When you think of native animals of Kentucky, what comes to mind? Horses, maybe? Farm animals? Typical wild animals like bunnies, deer, and other woodland critters? I’m sure elephants don’t come to mind. The last time I checked, elephants weren’t listed as a native species of Kentucky. That’s why it’s so bizarre that the state is considering allowing elephants to be used as a kiddie ride in upcoming state fairs after a ban on the practice.
It pains me to know that these animals are used as food (just as much as it pains me that any animals are looked upon as food sources rather than fellow sentient beings, as if they have no personalities or lives of their own—or, despite that they do, theirs are not as important as our own), and it pains me to know that we systematically kill the animals for no reason at all as well.
Colony Collapse Disorder has become our culture's tabula rasa, a blank slate upon which we can project our fears of the strange and unknown. When causes as diverse as "the proliferation of cell phones" and "High Fructose Corn Sugar" get involved, you know you're in for some confusion.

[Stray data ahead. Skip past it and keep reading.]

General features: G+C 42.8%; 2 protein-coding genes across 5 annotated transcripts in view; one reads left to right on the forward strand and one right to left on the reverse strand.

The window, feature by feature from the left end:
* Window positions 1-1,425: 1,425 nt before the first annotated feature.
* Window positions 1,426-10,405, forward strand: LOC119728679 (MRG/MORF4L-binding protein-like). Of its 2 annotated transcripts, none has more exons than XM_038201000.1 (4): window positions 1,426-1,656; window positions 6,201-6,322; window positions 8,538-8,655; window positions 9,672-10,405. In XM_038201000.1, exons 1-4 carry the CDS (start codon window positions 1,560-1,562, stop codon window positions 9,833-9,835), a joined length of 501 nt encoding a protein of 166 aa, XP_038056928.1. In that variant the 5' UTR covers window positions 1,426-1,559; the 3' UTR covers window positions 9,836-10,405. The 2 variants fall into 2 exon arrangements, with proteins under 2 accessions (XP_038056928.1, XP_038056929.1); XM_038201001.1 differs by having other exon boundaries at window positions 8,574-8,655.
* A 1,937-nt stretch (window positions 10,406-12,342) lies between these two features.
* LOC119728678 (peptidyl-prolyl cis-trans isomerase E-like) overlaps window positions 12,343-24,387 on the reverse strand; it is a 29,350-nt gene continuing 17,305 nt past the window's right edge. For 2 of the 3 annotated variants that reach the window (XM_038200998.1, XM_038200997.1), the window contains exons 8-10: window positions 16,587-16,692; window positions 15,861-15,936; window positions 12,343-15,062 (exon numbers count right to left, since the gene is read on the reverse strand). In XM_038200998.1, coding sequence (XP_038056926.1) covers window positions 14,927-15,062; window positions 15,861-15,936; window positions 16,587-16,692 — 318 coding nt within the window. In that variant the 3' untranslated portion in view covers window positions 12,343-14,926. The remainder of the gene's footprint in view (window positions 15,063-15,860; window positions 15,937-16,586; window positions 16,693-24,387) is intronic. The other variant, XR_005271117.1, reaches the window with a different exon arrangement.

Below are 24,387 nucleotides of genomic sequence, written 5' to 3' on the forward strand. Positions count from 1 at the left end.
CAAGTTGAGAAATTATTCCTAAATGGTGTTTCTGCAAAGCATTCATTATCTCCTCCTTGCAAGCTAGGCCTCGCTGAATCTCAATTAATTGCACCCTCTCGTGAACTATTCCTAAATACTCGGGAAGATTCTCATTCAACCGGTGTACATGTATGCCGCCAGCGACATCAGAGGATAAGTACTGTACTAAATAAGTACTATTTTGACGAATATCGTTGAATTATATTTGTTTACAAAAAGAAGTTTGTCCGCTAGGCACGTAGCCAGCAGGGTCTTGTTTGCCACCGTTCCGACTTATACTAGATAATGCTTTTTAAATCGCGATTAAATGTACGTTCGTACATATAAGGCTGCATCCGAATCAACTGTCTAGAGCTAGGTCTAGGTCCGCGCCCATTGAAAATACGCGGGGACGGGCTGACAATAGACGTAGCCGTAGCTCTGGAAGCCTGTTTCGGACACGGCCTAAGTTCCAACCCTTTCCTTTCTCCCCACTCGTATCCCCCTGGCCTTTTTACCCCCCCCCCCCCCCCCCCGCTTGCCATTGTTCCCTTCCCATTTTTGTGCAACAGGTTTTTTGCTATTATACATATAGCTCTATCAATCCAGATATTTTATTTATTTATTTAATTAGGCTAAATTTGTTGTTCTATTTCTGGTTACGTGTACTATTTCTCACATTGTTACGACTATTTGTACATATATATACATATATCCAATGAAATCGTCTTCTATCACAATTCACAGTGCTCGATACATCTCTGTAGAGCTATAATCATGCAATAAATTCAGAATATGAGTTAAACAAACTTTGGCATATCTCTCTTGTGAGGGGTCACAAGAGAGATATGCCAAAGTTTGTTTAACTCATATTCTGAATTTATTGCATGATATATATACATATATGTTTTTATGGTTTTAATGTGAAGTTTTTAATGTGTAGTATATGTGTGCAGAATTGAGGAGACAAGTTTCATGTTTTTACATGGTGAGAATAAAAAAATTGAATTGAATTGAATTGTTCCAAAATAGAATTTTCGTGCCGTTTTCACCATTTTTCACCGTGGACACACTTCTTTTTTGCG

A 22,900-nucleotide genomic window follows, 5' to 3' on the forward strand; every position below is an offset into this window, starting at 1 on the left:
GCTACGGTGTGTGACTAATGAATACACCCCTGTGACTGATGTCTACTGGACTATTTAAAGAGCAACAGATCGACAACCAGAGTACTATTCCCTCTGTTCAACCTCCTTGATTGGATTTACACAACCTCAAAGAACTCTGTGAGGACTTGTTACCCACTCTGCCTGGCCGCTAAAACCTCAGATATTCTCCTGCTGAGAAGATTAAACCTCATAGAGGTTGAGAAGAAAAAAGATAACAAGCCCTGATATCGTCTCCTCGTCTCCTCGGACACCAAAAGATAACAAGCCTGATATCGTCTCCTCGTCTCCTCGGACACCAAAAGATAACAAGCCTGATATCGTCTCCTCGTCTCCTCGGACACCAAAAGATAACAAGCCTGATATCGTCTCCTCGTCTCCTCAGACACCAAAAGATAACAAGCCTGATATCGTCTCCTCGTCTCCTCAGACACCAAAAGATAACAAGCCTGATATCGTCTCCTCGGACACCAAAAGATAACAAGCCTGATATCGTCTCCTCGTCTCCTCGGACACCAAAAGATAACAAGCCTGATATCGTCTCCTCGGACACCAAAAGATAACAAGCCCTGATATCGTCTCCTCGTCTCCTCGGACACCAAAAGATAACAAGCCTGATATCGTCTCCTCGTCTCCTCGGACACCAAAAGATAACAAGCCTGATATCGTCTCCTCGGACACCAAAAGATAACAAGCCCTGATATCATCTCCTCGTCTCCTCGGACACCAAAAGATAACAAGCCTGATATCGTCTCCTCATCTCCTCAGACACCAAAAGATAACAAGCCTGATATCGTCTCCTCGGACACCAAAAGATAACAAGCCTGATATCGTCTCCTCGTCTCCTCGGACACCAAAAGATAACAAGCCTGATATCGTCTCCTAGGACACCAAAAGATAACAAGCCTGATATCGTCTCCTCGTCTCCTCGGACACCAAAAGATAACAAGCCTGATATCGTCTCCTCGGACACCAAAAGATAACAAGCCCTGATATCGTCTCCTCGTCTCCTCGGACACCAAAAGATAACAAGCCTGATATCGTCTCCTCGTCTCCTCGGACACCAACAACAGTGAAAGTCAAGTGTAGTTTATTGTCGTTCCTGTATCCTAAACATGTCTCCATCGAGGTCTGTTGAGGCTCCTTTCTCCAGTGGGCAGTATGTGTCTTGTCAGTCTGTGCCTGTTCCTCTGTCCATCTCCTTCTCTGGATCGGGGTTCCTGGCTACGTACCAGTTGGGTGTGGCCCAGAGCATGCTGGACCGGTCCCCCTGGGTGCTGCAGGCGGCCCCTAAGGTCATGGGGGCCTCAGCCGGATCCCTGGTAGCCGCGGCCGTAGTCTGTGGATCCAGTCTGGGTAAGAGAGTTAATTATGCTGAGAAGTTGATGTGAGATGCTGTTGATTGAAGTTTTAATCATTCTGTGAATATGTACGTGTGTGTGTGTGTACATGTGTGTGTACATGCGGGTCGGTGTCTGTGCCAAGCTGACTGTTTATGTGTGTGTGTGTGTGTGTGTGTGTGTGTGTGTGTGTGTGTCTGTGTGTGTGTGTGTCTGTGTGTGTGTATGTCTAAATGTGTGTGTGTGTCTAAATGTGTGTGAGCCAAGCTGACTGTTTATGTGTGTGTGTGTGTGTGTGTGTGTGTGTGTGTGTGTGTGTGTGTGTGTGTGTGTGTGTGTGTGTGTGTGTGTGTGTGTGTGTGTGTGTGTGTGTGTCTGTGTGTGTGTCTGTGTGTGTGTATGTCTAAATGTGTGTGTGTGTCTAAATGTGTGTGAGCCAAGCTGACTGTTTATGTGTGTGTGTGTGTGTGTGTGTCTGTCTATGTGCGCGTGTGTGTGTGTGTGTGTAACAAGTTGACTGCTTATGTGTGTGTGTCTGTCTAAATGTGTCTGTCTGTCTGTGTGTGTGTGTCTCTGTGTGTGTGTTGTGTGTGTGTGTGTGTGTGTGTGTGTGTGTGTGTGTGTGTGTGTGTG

In truth, Colony Collapse Disorder has primarily stood as a failure of America's science reporting more than anything else. Although most Americans have heard that "the bees are disappearing," few are aware that honeybees are a domesticated non-native species like cows and chickens, or that CCD's failure numbers are not nearly as devastating as the press has made them out to be.